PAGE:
Type of placePole
Information about the crime
According to the Register of Crime Places and Facts, on 20 July 1941 in Mściwuje military police officers shot to death 900 people of Jewish nationality brought there from Stawiska (Rejestr., p. 146.) On 13 July 1971 the District Commission for Investigation of Hitlerite Crimes in Białystok instituted an investigation of crimes against the Jewish population in Stawiska, Kolno District in 1941 (S 25/67.)
Residents of Mściwuje testified during the investigation.
Wacław K.: “Upon taking over the area of Białystok Voivodship in 1941 Germans commenced killing the Jewish population in the vicinity of our village. It took place on 20 July 1941. Shootings had lasted for about a week […] and took place on a field between hills that allowed to see further. There were anti-tank ditches dug previously by Soviet authorities. […] As far as I know, Jews were first brought to the school in the village of Kąty and then from the school to the place of execution. Jews that were shot – men, women and children – had come from Kolno, Stawiska, Mały Płock, Rutka, Skroda and other villages. Bodies of the murdered people were initially covered with sand by the Germans. Later they designated farmers from our village to do this job.” (S 25/67 vol. I p. 4-5)
Feliks C: “It took place towards the end of July 1941. I noticed German soldiers with skull emblems on their hats bringing Jewish people – men, women and children – to Jan M.’s field where during the Soviet rule anti-tank ditches had been dug. I was about 300 metres away from there. I heard singular and automatic gunshots and I saw how just after an arrival of one vehicle full of Jews further ones were arriving. I know that they were murdering Jews because my neighbours recognised their Jewish friends when cars were passing through our village. Executions lasted several days. After some time, Germans ordered the mayor to designate people to bury the bodies. I was also designated. At the crime scene the bodies were covered with a very thin layer of soil. In ditches and on the ground I saw puddles of blood which had already been soaking into the soil, and human remains. […] In 1944 a German unit took out the bodies of murdered people and burned them.” (S 25/67 vol. I p. 6-7)
Marian R.: “Around 1700 Jews used to live in Stawiska. One day in July 1941 German military policemen gather all the Jews on the square. It was early in the morning. Men as well as women and children were gathered. Most of them, mostly young men and women, were put in a column and ushered in the direction of Mały Płock. Later I learned that they had been shot near the village of Mściwuje.” (S 25/67 vol. I p. 21-22)
Jerzy B. watched the same column: “I would estimate the number of people in the column at about a thousand. I recognised some of my friends: three Morus brothers (around 30 years old), two Brzostowski brothers who worked as blacksmiths, two Sztern brothers who worked as butchers, a crops merchant Kac, Perłowicz, three Niedźwiadowicz brothers who worked as tailors… I don’t remember the others.” (S 25/67 vol. I p. 24)
Fajgel G. from Stawiska, who managed to survive, testified in 1946 in front of the Jewish Historical Commission in Białystok: “On 15 July 1941 in Stawiska Germans ushered all the Jews to the street. They chose the young ones and ushered them to Kąty (in the direction of Nowogród) from where they were taken to Mściwuje in vehicles. There were anti-tank trenches dug by the Soviets – 6 metres deep, 2 metres wide and 15 metres long. [The Jews] were shot to death there with automatic guns.” (Machcewicz, Persak, 2002)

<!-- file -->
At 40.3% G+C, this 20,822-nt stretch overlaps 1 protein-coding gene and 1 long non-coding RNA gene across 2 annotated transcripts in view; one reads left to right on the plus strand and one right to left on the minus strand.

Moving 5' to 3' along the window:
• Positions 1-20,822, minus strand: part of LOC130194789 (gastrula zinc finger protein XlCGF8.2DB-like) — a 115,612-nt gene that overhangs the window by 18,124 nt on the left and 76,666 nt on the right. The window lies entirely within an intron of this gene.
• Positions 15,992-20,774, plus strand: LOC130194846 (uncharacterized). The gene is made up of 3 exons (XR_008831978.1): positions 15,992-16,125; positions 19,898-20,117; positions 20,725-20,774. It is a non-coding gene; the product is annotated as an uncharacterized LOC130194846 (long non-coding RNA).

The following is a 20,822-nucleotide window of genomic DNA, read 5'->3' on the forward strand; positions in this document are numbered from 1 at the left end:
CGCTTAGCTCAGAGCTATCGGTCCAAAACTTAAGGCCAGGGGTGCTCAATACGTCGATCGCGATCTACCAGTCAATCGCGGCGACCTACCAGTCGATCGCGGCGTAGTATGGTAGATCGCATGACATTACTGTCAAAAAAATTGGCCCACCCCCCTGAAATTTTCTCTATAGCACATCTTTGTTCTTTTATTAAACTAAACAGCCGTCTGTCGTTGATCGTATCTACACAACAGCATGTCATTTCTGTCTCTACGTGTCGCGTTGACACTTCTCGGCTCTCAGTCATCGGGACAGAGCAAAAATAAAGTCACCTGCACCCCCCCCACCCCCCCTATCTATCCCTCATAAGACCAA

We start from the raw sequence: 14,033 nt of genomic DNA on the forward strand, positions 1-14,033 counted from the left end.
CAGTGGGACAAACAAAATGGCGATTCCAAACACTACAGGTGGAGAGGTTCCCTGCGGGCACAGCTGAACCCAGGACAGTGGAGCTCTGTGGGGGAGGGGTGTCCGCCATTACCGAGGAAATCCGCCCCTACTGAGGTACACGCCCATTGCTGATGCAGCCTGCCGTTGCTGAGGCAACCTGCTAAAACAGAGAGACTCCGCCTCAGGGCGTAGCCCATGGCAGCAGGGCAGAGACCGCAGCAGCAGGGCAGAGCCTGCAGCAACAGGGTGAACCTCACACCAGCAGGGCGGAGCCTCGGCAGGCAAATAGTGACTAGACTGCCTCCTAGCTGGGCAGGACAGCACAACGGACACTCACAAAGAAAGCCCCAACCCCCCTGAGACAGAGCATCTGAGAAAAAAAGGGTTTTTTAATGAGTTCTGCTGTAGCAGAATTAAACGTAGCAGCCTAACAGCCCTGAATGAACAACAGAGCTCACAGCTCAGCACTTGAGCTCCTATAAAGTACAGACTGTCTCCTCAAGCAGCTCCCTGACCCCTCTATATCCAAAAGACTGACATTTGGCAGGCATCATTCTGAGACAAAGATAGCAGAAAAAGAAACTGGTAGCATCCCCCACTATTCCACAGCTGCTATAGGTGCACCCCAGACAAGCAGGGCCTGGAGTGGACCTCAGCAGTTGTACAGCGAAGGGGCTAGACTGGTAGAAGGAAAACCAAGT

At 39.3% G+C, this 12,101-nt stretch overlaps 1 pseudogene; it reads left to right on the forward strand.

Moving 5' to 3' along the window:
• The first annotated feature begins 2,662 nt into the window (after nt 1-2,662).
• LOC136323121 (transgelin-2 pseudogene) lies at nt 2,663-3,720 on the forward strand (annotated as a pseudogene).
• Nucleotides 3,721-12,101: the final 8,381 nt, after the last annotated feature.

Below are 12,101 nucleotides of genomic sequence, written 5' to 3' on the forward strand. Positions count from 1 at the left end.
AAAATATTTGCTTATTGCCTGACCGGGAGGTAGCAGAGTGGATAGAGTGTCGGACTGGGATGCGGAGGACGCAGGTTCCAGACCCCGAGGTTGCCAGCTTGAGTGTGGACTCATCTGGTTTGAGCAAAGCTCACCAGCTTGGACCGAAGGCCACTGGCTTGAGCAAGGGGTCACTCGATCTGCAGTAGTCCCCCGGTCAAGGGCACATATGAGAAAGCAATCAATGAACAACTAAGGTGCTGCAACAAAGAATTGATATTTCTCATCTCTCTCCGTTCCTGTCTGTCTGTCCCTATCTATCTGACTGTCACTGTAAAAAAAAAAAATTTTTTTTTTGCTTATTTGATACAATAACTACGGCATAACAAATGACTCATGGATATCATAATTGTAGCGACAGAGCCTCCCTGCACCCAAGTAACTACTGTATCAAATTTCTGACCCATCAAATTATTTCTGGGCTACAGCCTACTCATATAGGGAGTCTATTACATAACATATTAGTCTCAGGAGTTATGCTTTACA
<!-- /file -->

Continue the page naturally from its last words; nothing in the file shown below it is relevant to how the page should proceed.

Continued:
According to a resident of Mściwuje (born in 1942) whose account we recorded on 14 August 2017, the bodies of murdered Jews were destroyed: “They’d been bringing them for two weeks in cars – and killing them straight away. Germans surrounded [the whole area] and brought them [Jews] from Stawiska, Mały Płock, Kolno and Łomża. They were coming with their belongings. They were lied to – that they would be going to work. A few days later a military policeman from [Mały] Płock ordered the mayor to gather all farmers to bury them [the Jews.] There were anti-tank trenches [so deep] you wouldn’t see a man in it. Russians dug them, they were getting ready for defence. There was the border between Dobry Las and Żelazne. Germans on one side and Russians on the other – and us on the Russian side. Coming back from Russia, [Germans] were trying to erase their traces – they would dig out corpses, cover them with tar and burn them. They didn’t manage to [destroy] one grave. There were several graves, they would put Jews in them like herrings. […] Apparently, one Jewish woman escaped through this ditch to the forest. They were shooting after her but didn’t hit her.”
Currently the graves are commemorated with a monument that reads “Here lie ashes of thousands of victims of Nazis murdered in 1941-1943. Honour to their memory”. The area is cleared, its borders are marked with low white posts. A question remains whether all graves have been included in the commemoration.
Identification of the grave based on research
No local vision was carried out.
Approximate GPS coordinates: N 53°17’41.38″ E 021°58’44.6″
Contact and cooperation
We are still looking for information on the identity of the victims and the location of Jewish graves in Mściwuje. If you know something more, write to us at the following address: firstname.lastname@example.org.
In appreciation to the Conference on Jewish Material Claims Against Germany (Claims Conference) for supporting this research project. Through recovering the assets of the victims of the Holocaust, the Claims Conference enables organizations around the world to provide education about the Shoah and to preserve the memory of those who perished.